Natuashish booze ban cancelled: new chief

The newly elected chief of a Labrador Innu reserve with a tragic history of substance abuse intends to reverse a controversial ban on alcohol.

The newly elected chief of a Labrador Innu reserve with a tragic history of substance abuse intends to reverse a controversial ban on alcohol.

Simeon Tshakapesh, who won an election in Natuashish late last week by just 15 votes, ordered the RCMP in the community to stop enforcing liquor bylaws that came into effect in 2008.

Tshakapesh said voters gave him a mandate to end the prohibition on bringing alcohol into the community.

"The bylaw has to be erased," Tshakapesh told CBC News.

"That's what the community wishes to do and that's what we're going to do."

However, Sgt. Wayne Newell, who speaks for the RCMP in Newfoundland and Labrador, said Monday the alcohol ban is still in effect. He said a process must be followed for it to be removed, and that the chief of Natuashish cannot unilaterally remove it.

Newell said the RCMP would like to see the alcohol ban remain in place.

"There's been a reduction of approximately 40 per cent of crimes that have been reported in Natuashish and approximately 48 per cent less crimes against persons," said Newell. "So, all types of crimes such as assaults, common assaults, domestic violence, assault causing bodily harm, robberies, sexual assaults, all those types of things, have been down almost half."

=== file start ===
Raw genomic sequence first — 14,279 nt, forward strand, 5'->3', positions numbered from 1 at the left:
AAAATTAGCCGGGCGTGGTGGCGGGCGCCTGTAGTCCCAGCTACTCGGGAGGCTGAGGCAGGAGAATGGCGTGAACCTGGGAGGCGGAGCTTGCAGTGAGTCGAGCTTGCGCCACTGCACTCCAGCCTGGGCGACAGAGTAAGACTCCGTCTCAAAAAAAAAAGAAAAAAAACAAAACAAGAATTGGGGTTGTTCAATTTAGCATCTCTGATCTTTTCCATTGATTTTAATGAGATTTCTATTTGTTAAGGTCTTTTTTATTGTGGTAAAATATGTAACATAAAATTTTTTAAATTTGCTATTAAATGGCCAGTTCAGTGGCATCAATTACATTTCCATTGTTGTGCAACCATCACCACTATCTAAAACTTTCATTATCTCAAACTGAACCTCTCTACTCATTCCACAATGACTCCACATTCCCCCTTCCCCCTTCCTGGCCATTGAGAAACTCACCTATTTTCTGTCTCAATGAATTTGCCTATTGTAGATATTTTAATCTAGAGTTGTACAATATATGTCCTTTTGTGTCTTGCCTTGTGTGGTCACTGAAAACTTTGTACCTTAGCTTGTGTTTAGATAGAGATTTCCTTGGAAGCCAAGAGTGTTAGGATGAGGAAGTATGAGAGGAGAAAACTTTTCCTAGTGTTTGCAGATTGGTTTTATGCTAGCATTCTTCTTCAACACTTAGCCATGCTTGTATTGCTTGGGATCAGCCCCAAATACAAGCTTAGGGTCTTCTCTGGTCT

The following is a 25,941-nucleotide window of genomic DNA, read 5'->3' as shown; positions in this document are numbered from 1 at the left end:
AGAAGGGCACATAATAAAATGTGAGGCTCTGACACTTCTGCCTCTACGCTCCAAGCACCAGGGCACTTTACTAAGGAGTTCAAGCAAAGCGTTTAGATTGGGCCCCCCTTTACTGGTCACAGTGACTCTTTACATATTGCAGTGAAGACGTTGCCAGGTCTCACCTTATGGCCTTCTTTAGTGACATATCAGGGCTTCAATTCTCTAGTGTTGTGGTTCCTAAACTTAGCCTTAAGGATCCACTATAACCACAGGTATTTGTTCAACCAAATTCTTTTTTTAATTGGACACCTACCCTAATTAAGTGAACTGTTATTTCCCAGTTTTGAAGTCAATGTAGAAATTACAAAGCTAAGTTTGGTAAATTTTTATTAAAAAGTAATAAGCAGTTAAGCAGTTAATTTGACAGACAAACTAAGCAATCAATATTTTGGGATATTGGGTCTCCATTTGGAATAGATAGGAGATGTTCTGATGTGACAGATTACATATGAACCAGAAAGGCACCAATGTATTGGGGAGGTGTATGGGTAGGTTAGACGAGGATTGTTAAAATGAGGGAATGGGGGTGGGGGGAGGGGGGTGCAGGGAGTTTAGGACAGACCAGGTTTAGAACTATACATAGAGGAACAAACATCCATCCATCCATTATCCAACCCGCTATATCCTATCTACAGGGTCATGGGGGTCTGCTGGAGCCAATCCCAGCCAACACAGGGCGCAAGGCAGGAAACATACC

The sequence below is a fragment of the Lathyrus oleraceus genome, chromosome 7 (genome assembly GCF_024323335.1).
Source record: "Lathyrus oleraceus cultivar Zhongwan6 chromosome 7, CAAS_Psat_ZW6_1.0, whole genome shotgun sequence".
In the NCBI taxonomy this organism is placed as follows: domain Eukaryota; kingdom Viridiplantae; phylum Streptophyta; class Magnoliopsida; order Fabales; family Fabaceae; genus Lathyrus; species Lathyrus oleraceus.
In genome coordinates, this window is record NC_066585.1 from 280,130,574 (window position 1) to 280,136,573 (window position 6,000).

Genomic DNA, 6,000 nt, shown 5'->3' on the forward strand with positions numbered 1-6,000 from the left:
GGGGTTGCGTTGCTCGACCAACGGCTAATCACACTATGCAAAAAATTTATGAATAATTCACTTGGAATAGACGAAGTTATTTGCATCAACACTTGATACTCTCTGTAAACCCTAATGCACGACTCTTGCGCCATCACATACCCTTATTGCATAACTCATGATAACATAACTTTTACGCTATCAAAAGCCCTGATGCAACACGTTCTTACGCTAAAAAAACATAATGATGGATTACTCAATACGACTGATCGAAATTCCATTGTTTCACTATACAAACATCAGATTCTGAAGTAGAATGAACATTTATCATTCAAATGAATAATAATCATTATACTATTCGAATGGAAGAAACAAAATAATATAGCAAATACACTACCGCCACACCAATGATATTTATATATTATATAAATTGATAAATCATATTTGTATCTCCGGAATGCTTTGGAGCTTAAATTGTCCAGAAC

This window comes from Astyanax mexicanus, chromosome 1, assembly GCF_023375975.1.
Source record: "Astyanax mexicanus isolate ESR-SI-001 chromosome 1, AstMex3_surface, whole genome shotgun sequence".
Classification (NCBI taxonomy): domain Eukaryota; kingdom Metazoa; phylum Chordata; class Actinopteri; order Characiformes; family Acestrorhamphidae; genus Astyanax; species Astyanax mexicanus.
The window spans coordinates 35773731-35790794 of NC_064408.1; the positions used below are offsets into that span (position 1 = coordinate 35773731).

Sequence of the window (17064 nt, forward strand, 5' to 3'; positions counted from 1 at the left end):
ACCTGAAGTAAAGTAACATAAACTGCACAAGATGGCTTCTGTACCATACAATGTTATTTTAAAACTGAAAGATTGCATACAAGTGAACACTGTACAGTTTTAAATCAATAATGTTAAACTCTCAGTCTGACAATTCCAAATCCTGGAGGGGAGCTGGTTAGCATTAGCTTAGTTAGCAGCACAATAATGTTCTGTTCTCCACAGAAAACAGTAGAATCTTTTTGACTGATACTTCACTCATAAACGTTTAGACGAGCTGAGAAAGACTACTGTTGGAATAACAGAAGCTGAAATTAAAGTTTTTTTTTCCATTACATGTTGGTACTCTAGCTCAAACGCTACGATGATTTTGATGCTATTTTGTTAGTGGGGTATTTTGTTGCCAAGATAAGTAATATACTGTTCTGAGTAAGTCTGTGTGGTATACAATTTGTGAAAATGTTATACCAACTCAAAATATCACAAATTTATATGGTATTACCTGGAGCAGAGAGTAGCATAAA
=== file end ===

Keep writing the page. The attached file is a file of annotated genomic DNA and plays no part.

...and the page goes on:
The ban followed a controversial public vote at the community gymnasium in 2008, when supporters of an alcohol ban lined up on one side, and their opponents lined up on the other.

Tshakapesh said that with no secret ballot, the plebiscite was invalid. He also said the goal of the bylaw — to reduce rampant substance abuse problems in Natuashish — was not working.

"Since the bylaw is here, there's a lot of bootlegging going on, there's a lot of drug-dealing going on," he said.

"People are constantly drinking every Friday night."

Fewer suicides during ban: former chief

Prote Poker, the defeated chief who had championed the liquor ban, said the prohibition measure had produced strong results in the community. He said the new chief should consider the better school attendance, fewer criminal charges and a drop in the suicide rate over the prohibition period.

Natuashish was settled in late 2002, when residents relocated from the long-troubled island community of Davis Inlet. Social problems there, including rampant alcohol and drug abuse, particularly among young children, had attracted international media attention.

Poker said the ban had helped turn around decades of deteriorating social conditions.

"We were averaging, I think, what, six deaths per year as a result of suicide and alcohol-related deaths, and since the ban we only lost three people," Poker told CBC News.

"The ban itself probably saved nine lives. It's scary for me. I'm scared for the kids."

Poker, meanwhile, on Sunday accused supporters of Tshakapesh of handing out free marijuana during the election, trying to sway voters. Tshakapesh said the allegation is untrue.

Tshakapesh said the new council will look at the addiction and suicide statistics, but that he was elected to get rid of the alcohol ban, and the prohibition is now over as far as he's concerned.